Despite much interest and research into marine litter (including plastic debris) on beaches globally, relatively little is known about the density and distribution of this pollutant in Arctic environments, particularly Arctic Canada and West Greenland. We used two sources of data, observations of floating litter from vessels at sea, and quadrat surveys of litter on low slope beaches, to establish the first measures of anthropogenic litter densities in this region. Most litter observed (73%) was plastic, predominantly fragments, threads and sheets, with a mean density of 1.0 ± 1.7 (SD) items·m-2 along sandy/gravel beaches (median 1), and items were observed on the ocean surface as far as 78°N. Litter densities were significantly greater for sites within 5 km of communities, and much of the litter near remote communities was clearly from local sources. However, contrary to our predictions, we did not find that litter densities decreased with increasing latitude. Collectively, our results confirm that this global pollutant is distributed around much of this portion of the Arctic, and that better waste management strategies in a number of sectors may help reduce its occurrence in this remote region.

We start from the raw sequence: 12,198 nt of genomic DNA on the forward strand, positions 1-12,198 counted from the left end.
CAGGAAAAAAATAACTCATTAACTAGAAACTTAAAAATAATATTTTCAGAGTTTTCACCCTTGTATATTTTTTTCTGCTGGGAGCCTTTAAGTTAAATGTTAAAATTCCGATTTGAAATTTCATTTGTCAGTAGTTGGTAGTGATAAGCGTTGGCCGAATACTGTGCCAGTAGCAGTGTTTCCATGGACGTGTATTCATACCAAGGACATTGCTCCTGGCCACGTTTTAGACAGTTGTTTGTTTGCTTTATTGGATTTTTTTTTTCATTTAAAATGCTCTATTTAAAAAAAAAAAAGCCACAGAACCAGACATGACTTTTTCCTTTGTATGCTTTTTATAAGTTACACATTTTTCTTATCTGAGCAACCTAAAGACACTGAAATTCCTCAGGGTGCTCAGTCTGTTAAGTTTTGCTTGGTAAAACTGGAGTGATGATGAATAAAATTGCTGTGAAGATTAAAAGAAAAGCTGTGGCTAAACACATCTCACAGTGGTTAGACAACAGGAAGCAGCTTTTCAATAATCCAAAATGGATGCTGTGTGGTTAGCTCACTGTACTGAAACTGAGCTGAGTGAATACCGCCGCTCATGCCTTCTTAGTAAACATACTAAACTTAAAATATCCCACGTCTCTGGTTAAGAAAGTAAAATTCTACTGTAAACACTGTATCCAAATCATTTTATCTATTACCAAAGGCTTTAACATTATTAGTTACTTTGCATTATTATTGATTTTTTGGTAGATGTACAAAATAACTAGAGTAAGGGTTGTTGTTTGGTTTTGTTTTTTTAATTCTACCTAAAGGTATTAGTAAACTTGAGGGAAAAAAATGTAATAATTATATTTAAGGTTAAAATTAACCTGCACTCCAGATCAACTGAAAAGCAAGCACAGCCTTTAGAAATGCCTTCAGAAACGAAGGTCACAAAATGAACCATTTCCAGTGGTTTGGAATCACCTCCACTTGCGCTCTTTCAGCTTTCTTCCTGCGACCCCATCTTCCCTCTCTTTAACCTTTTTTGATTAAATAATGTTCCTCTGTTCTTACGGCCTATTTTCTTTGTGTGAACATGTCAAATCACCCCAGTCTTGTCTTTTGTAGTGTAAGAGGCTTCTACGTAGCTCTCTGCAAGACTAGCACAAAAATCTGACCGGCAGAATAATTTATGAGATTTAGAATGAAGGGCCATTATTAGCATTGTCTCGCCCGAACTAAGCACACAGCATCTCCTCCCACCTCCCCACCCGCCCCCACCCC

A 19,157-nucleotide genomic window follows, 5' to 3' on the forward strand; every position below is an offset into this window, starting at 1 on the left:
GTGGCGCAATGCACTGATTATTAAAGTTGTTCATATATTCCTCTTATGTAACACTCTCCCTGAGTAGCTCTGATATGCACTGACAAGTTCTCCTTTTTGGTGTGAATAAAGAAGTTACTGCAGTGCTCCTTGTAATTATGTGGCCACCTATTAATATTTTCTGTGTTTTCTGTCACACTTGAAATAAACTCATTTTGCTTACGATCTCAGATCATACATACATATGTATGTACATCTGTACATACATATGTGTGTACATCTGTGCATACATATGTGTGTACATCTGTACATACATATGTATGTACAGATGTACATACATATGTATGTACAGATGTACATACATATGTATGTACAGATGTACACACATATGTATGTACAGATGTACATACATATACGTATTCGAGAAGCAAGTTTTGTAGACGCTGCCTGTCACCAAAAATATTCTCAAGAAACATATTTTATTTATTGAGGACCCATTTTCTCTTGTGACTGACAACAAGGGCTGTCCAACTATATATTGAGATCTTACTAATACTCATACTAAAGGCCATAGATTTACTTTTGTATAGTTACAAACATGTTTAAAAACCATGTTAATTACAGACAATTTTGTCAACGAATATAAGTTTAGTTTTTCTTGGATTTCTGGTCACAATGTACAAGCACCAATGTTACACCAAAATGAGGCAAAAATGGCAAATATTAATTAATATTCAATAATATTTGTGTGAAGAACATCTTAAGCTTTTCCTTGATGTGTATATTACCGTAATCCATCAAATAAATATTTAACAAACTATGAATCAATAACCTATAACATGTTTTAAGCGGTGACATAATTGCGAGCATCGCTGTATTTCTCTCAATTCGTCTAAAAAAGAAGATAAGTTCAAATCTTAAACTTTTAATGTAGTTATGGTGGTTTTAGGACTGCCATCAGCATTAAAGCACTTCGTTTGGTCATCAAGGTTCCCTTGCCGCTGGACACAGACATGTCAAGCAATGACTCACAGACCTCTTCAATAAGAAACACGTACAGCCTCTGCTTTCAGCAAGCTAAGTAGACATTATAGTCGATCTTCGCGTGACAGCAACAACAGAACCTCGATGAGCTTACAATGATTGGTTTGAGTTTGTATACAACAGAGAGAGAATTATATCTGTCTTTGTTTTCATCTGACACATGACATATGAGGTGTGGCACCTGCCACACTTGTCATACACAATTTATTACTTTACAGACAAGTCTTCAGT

Keywords: Anthropogenic; Beach; Cruise ship; Debris; Garbage; Marine litter; Plastic pollution.
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